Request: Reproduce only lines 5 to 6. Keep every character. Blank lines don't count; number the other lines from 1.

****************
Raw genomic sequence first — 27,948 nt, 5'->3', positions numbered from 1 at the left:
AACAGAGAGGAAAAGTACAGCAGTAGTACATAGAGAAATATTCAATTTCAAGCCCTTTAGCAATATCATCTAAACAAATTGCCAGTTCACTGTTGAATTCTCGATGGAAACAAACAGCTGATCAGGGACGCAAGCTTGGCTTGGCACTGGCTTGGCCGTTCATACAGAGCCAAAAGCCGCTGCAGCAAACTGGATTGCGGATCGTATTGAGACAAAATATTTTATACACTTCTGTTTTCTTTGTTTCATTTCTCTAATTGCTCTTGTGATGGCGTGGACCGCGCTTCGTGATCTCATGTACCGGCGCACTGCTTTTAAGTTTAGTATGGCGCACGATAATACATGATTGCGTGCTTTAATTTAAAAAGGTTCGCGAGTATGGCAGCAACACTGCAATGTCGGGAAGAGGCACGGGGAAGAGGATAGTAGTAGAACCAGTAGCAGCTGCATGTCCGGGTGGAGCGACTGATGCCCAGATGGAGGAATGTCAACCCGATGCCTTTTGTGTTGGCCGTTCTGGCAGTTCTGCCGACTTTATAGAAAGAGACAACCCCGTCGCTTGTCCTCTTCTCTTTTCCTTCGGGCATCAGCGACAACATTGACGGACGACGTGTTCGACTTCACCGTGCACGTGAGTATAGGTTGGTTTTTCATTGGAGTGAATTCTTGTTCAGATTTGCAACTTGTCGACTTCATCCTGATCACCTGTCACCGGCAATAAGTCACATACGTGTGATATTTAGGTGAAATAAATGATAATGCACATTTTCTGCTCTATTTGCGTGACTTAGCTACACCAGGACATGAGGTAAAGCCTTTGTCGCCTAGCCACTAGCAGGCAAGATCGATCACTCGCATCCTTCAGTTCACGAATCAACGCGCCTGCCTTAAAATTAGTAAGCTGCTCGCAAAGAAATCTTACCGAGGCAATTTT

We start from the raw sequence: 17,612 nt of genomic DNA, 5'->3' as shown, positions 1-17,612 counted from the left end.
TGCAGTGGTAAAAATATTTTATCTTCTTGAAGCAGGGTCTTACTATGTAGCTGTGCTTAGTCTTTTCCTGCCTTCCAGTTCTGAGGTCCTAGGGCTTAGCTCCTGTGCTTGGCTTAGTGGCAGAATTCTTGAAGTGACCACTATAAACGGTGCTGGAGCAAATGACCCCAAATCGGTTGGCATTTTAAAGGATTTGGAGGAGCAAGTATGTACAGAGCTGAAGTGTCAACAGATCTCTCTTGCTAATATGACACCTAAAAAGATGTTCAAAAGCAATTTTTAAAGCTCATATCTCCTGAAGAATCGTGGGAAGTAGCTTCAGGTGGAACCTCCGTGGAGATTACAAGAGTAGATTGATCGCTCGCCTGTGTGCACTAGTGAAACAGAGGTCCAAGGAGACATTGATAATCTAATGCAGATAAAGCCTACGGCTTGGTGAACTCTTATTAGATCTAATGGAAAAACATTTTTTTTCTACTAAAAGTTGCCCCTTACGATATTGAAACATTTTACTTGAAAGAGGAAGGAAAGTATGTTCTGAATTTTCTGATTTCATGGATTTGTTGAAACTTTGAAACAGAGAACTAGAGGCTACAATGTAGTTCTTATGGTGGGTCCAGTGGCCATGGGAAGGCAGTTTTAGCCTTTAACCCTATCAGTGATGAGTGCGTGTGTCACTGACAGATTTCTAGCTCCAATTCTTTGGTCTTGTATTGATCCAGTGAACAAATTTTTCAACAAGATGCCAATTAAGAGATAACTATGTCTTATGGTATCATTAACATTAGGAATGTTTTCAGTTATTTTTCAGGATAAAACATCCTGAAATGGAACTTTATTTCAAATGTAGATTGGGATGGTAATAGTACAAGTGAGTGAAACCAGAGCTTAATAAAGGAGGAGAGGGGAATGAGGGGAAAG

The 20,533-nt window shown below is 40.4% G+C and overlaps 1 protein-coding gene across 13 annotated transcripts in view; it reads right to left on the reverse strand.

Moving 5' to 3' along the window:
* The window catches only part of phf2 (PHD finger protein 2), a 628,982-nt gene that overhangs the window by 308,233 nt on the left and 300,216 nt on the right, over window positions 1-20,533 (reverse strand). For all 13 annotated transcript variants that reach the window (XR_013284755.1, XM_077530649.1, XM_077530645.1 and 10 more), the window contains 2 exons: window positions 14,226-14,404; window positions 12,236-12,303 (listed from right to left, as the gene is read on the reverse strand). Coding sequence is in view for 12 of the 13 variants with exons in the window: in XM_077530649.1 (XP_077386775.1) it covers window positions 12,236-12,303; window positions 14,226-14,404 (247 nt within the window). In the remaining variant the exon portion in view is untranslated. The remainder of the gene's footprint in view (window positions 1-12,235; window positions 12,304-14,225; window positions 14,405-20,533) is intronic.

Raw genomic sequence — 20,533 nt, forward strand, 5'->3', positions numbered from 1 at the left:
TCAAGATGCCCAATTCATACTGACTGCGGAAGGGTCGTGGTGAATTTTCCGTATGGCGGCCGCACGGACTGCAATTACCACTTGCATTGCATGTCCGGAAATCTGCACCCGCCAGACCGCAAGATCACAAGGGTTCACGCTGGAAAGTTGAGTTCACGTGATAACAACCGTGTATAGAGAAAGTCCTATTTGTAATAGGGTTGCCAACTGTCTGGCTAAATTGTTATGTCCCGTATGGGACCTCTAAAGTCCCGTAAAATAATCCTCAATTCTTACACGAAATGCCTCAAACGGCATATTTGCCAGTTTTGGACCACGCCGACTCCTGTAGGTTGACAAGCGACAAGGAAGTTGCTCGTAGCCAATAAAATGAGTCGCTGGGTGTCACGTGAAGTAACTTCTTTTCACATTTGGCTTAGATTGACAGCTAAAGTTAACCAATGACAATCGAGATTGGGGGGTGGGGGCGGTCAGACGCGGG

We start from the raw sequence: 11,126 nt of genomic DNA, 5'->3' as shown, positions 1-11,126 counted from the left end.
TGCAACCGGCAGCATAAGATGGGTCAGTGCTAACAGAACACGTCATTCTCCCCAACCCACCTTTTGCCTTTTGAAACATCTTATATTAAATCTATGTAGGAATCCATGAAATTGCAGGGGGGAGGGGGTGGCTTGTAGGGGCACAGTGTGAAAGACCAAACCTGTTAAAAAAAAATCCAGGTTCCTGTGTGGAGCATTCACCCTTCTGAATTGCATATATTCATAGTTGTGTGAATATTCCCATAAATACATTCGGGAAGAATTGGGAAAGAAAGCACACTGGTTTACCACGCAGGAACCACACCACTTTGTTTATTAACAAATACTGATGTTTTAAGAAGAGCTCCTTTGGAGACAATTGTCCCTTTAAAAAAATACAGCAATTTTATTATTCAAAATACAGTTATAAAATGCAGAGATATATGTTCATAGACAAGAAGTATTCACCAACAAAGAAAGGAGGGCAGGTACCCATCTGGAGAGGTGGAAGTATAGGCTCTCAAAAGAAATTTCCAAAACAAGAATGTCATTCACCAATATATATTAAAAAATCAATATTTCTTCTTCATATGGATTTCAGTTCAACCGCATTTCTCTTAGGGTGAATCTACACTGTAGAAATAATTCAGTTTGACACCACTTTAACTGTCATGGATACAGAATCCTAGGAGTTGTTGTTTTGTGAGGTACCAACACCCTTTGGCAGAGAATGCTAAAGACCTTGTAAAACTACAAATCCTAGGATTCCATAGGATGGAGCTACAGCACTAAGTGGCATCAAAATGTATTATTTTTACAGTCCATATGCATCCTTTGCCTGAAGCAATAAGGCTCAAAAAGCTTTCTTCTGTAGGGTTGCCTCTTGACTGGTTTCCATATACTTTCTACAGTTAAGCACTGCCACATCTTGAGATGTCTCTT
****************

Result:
The 20,533-nt window shown below is 40.4% G+C and overlaps 1 protein-coding gene across 13 annotated transcripts in view; it reads right to left on the reverse strand.

Moving 5' to 3' along the window: